The New Urbanist vision sees the Gulf Coast "competing with Myrtle Beach," making an extension of tourist amenities inevitable. For residents such as those profiled in the Times piece, that means space for casino expansion and golf course development--not the rebuilding of their lost homes.

I expect that we will hear further stories of longtime resident displacement as the rebuilding effort continues. It still seems clear, however, that plans such as those developed by Barbour's renewal commission were made without significant mechanisms for participation by the everyday people affected by the disaster. This is not meant to discount the New Urbanism. As Massengale points out on his own blog, residents of affected areas see considerable promise in New Urbanist planning frameworks.

I am more concerned with processes of democratic decisionmaking and accountability that should be leveraged as communities deal with the aftermath of the destruction. It is quite easy for private interests with access to huge amounts of resources to influence extensive (and government-subsidized) rebuilding in such a way that lines their own pocketbooks at the expense of the public interest. It would be unfortunate to see the New Urbanism hijacked in such a way.

Sunday, December 04, 2005

Sprawl Comes to India


If you can handle Amy Waldman's simplistic neo-colonialist characterization of India's "stubborn natives'" irrational rejection of "progress," then her article in today's New York Times on the Golden Quadrilateral Highway, which circumscribes the Indian sub-continent, is worth a read.

Waldman's tone is especially condescending, but her descriptions of the way in which the massive, controlled-access highway project is changing life in India's cities and villages are worth noting. Much like the interstate highway system in the US, the Golden Quadrilateral is bisecting villages, transforming urban and rural economies, and changing mobility patterns in the country.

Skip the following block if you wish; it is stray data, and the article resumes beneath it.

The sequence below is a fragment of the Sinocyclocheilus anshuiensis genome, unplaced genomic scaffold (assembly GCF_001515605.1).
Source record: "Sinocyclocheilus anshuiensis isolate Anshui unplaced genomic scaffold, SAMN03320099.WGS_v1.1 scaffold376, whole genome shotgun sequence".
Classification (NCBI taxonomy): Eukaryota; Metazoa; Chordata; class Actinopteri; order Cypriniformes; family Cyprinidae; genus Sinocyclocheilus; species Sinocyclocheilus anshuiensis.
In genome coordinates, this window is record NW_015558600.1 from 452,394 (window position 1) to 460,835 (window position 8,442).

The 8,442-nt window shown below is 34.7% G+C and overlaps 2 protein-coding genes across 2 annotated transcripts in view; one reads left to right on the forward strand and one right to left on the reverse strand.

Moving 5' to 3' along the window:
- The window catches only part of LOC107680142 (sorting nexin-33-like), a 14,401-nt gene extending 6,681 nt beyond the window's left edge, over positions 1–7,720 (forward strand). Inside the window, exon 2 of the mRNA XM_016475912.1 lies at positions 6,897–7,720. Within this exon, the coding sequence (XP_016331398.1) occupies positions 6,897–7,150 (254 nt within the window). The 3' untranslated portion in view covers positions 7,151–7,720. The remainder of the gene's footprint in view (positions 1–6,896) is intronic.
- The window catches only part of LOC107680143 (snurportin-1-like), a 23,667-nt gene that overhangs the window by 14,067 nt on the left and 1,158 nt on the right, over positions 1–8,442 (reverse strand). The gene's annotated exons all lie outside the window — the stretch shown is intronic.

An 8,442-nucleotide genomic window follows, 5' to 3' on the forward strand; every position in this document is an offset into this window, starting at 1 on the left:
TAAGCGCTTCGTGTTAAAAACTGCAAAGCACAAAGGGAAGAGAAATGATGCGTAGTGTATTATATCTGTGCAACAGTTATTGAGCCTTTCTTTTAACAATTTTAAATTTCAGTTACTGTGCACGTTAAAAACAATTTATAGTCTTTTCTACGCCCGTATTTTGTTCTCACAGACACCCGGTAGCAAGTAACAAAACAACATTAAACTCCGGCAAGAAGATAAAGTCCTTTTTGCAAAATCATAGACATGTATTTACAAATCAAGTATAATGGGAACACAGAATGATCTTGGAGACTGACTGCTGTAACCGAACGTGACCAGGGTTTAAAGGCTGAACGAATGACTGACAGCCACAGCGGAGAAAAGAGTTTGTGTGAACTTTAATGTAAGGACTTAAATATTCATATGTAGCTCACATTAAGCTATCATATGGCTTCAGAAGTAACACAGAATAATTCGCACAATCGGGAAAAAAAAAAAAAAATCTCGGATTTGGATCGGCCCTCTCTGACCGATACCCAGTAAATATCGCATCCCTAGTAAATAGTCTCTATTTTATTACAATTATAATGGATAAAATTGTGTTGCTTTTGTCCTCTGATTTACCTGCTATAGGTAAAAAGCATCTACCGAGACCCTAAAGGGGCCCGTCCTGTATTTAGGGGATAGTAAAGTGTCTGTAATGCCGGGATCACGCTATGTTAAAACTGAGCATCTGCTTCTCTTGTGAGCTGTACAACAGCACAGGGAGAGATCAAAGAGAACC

Noteworthy is how everyday Indians affected by the highway have largely been shut out of the process of planning the road. Also noteworthy is the absence of any discussion about the viability of such investment in highways given the realities of global oil markets. India imports more than 70% of its oil from abroad. In an era of increased demands and decreasing supplies, the energy implications of such investment are significant.

Friday, December 02, 2005

The Internet Has Finally Proven Its Worth


A few months ago I posted about Google's Ride Finder which allows users to find real-time information about the location of taxis in selected American cities. Based on the google map interface and using global positioning technology, Ride Finder gives you both location and telephone numbers for cabbies.

Numerous folks have hacked google maps to display other customized geographical information. Today, the weblog Chicagoist reports the introduction of the website, Drinktown. Drinktown uses information from taverns in Chicago and Milwaukee to provide interactive maps showing the location of particular drink specials around each city. Drinktown provides excellent functionality, allowing you to search by zip code, particular night of the week for specials, and the type of drink special (beer, mixed drink, wine, etc...).